One thing I have learned from my adventures with food is that chefs love a challenge. Something that chefs love even more than a challenge, is a challenge from a another chef.
So when fellow DineInOut member (and chef) Jason Palin, challenged Ernst van Zyl to create a 6 course menu in his inimitable style that was completely vegetarian and even more difficult, under the £30 per head mark, not only was the gauntlet thrown, but the challenge happily accepted.
As a fan of all things food – and having experienced Ernst’s handiwork previously, I was happy to book a place as one of the lucky bunch able to sample the menu. In fact, Mr GFB took no persuading at all and discovering that our friends Simon (after a little persuasion), Elaine and Twitter friends Andy and Mike were enthusiastic too, meant we knew we’d be in for a fabulous night with Tania organising it.
After teasing us mercilessly on twitter with suggestions of what might be to come, we were all rather giddy by the time Mr GFB and I arrived (fashionably late). Greeted with a lovely glass of fizz, we were escorted through to the private dining room of the Etrop Grange and we soon settled into our seats in anticipation.
Before we even began to sample the food, we were presented with a hot towel for our hands and face, perfumed with grapefruit – something to wake up the senses.
To start, we were given a little amuse bouche that wasn’t on the menu – one of Ernie’s many surprises that evening. Presented on a clear glass bowl filled with smoke was a hay pannacotta with cucumber and textures of cauliflower and walnut. The film across the top of the bowl had a small hole meaning that the smoke escaped in little rings, mingling in your tastebuds with the light, slightly sweet crispy rice, creamy cauliflower, sharp vinegar, and slightly bitter walnut.
The second dish was one we had seen little hints about, but even these couldn’t begin to describe the actual dish itself. Crisp popped corn, creamy aerated peanut butter, soft earth mushrooms. The whole thing was delicious.
The third dish was the one that had intrigued me most. I love butternut squash – I was introduced to it many years ago on a visit to South Africa. So to have it as ‘tofu’ was going to be rather interesting. The texture was like a silken tofu and the flavour the whole essence of butternut squash, sweet, nutty and creamy all at once. Little slivers of parsley jelly & avocado and a fabulously crispy wafer, almost with the texture of pork crackling finished the dish.
The next dish turned out to be a huge favourite at the table. Salt baked celeriac, coriander and the most beautiful duck egg yolk, providing a creamy addition to the lightness of the other elements. In particular, the contrast of the celeriac – soft textured, nutty, meeting the creamy rich duck egg – proved the most intense. The table was silent, save for the sound of the knives and forks.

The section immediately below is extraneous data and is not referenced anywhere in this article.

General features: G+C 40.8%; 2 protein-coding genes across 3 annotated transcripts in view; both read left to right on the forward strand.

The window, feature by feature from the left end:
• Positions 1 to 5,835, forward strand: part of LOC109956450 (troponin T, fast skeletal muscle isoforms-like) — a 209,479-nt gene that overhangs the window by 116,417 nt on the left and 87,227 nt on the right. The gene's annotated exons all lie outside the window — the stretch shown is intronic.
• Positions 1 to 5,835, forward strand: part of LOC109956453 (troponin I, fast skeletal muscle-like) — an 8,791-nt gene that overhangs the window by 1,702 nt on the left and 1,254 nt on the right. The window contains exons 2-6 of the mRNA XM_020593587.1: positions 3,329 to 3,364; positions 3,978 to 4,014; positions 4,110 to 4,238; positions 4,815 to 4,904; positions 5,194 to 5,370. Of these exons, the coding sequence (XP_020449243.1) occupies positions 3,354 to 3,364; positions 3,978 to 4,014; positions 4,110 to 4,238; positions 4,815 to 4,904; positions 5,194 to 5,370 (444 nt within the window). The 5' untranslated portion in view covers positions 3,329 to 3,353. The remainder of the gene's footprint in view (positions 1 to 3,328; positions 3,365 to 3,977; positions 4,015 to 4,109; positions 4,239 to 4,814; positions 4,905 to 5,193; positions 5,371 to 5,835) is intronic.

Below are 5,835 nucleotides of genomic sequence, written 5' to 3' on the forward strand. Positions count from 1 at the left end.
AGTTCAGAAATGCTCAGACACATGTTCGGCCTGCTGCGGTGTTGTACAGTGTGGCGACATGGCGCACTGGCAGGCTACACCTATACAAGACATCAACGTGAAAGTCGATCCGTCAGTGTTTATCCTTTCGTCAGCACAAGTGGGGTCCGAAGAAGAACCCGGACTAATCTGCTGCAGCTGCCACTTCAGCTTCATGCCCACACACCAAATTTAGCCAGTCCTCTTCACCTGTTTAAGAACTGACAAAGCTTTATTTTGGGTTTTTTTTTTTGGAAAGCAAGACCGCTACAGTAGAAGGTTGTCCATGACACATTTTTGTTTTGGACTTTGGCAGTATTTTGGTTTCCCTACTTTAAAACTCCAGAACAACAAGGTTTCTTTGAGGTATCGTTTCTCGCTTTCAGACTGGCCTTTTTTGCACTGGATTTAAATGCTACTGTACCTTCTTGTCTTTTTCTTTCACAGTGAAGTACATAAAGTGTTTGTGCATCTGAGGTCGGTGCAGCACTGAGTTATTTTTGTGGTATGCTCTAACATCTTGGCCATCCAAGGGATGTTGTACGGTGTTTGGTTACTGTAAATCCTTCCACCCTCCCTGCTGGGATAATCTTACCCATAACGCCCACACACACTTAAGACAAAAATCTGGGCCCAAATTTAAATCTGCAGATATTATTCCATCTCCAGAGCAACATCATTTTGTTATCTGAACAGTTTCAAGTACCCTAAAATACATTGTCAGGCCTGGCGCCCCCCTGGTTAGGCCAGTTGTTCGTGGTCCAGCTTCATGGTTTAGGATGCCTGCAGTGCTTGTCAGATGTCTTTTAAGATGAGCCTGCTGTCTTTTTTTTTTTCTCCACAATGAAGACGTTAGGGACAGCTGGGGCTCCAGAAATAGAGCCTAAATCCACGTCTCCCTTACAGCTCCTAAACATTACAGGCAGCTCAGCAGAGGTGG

Our fifth dish, was for me the one I was most dreading. I’m not a fan of parsnip at all, so to find it as the main component of one of the dishes worried me a little. I really didn’t need to. The parsnip was smoked and retained the sweetness you get when it’s roasted, along with the smoke. The intensity of the douglas fir made my mouth almost tingle and the sweet nibs of gingerbread and candied pistachios provided contrast in both texture and taste.
A dining experience from Ernst is just that – there’s always theatre, surprises and treats involved. Our penultimate course, was to prove no exception and as you’ll see from the gallery, we were treated to a liquid nitrogen feast for the eyes as the granny smith part of the dish was created. The Jerusalem artichoke icecream was creamy, sweet and wonderfully earthy, the granny smith ice delicate, light, and fresh, the basil adding it’s characteristic taste as contrast.
The final dish proved to be a favourite of the ladies at the table, myself included. I’ve heard beetroot referred to as a vegetable chefs love because it’s so pretty. And this really was. Crisp cranberry paper added a sharp contrast to both the beetroot and the meringue. It was a pallet of textures and tastes, sweet, round, sharp balancing with crisp; soft creamy and solid textures. Absolute bliss. If there had been a second plate on offer, I’d have happily eaten it again.
Add to these the delicate little petit fours and we were all fit to bursting. Mr GFB had eaten more vegetables than he’d ever eaten in one sitting before and enjoyed every second. That’s a feat in itself.
DineInOut has a whole host of dining experiences planned and her next with Ernie is a Christmas event on a massive scale – 12 days of Christmas meets 12 courses. I’m going to check my diary…